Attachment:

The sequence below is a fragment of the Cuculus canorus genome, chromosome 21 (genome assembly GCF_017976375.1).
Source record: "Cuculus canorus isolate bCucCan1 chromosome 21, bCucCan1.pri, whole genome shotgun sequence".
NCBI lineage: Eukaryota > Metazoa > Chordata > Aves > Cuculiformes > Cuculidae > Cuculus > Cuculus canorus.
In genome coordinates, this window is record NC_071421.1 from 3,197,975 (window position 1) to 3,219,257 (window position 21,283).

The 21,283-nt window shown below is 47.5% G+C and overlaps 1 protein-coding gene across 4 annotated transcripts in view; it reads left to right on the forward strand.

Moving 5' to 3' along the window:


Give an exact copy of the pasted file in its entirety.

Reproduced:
The sequence below is a fragment of the Cuculus canorus genome, chromosome 21 (genome assembly GCF_017976375.1).
Source record: "Cuculus canorus isolate bCucCan1 chromosome 21, bCucCan1.pri, whole genome shotgun sequence".
NCBI lineage: Eukaryota > Metazoa > Chordata > Aves > Cuculiformes > Cuculidae > Cuculus > Cuculus canorus.
In genome coordinates, this window is record NC_071421.1 from 3,197,975 (window position 1) to 3,219,257 (window position 21,283).

The 21,283-nt window shown below is 47.5% G+C and overlaps 1 protein-coding gene across 4 annotated transcripts in view; it reads left to right on the forward strand.

Moving 5' to 3' along the window: